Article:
The Labor Department wants companies to begin filing all workplace injury and illness reports electronically so they are available for anyone in the public to see.
The department’s Occupational Safety and Health Administration will announce the plan on Thursday as part of a proposed rule that would dramatically change the way companies file safety records, according to a person familiar with the proposal.
The person was not authorized to discuss the matter publicly and spoke anonymously.
In a description of the rule, OSHA said a new electronic reporting system would help the government, workers, researchers and the public more effectively prevent workplace accidents and illnesses. The agency said the change also supports President Barack Obama’s initiative to increase public access to government data.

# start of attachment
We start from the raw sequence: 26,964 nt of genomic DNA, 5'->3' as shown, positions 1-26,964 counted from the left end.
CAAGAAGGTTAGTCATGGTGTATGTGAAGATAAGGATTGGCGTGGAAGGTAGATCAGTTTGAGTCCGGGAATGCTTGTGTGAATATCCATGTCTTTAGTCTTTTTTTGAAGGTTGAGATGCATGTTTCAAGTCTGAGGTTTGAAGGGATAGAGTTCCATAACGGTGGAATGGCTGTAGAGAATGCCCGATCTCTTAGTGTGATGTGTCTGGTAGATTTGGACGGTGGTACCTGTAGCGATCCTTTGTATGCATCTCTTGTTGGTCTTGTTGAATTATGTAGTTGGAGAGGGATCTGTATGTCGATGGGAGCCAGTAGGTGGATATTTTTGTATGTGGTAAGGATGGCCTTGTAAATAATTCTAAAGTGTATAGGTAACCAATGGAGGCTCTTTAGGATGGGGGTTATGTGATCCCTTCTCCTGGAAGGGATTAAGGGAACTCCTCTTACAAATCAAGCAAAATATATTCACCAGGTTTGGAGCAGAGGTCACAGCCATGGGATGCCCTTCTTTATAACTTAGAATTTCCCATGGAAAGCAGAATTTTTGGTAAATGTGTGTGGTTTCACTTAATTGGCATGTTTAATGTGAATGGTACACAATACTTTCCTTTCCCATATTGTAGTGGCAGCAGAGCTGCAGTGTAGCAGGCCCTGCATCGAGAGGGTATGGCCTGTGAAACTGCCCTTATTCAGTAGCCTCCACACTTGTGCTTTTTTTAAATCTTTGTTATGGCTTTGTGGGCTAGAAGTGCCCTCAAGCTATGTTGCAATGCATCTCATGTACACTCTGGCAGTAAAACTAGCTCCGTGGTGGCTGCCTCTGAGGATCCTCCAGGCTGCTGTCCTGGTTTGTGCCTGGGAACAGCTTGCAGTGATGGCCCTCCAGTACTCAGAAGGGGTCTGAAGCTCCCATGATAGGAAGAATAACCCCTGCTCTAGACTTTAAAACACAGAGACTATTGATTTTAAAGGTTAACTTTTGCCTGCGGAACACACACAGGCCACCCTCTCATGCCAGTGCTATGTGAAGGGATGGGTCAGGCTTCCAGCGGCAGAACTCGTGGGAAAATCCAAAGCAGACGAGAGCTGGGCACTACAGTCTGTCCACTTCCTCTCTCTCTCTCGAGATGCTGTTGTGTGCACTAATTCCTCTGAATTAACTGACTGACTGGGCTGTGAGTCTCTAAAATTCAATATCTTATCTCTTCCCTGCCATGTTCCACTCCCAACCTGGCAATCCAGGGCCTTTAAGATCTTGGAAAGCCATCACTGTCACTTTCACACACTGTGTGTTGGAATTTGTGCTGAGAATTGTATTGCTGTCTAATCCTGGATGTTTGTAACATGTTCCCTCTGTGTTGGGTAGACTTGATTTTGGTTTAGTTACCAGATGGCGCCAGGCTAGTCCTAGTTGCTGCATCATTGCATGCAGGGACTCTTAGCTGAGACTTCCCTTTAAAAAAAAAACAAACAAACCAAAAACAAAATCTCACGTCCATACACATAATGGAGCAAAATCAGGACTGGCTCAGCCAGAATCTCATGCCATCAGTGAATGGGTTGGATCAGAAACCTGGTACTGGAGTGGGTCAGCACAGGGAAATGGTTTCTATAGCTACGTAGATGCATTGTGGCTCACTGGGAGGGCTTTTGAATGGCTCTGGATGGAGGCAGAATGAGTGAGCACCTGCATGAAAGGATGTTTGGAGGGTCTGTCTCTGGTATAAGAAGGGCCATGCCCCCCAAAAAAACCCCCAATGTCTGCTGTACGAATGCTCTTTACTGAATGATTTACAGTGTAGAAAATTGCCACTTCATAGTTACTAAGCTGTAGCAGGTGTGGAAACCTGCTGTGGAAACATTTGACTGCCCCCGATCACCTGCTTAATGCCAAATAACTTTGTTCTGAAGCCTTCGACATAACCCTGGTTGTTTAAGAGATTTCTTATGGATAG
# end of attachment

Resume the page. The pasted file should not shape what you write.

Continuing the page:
The plan would apply only to companies with more than 250 employees.
While the proposal is expected to please labor and workplace safety groups, business groups are likely to oppose it. They say raw injury data can be misleading or contain sensitive information that can be misused.
Of course business will oppose it. Business has always opposed any knowledge of their callousness toward worker safety. Business has long fought giving workers the right to know the chemicals they are exposed to at the workplace, fought the right for them to see their own medical records on the job, and fought public knowledge of pollution and emissions.
So it’s great to see this proposal for this information to go online. A huge benefit to labor reporters and the general public. My only criticism is the limit of firms with 250 employees. That’s a lot of employees and this will exclude a whole lot of factories where dangerous work takes place, including most timber mills which of course is my industry of expertise. I’m not surprised that this compromise would take place and starting with 250 is a good first step, but there’s no reason that all safety violations shouldn’t be available to the public.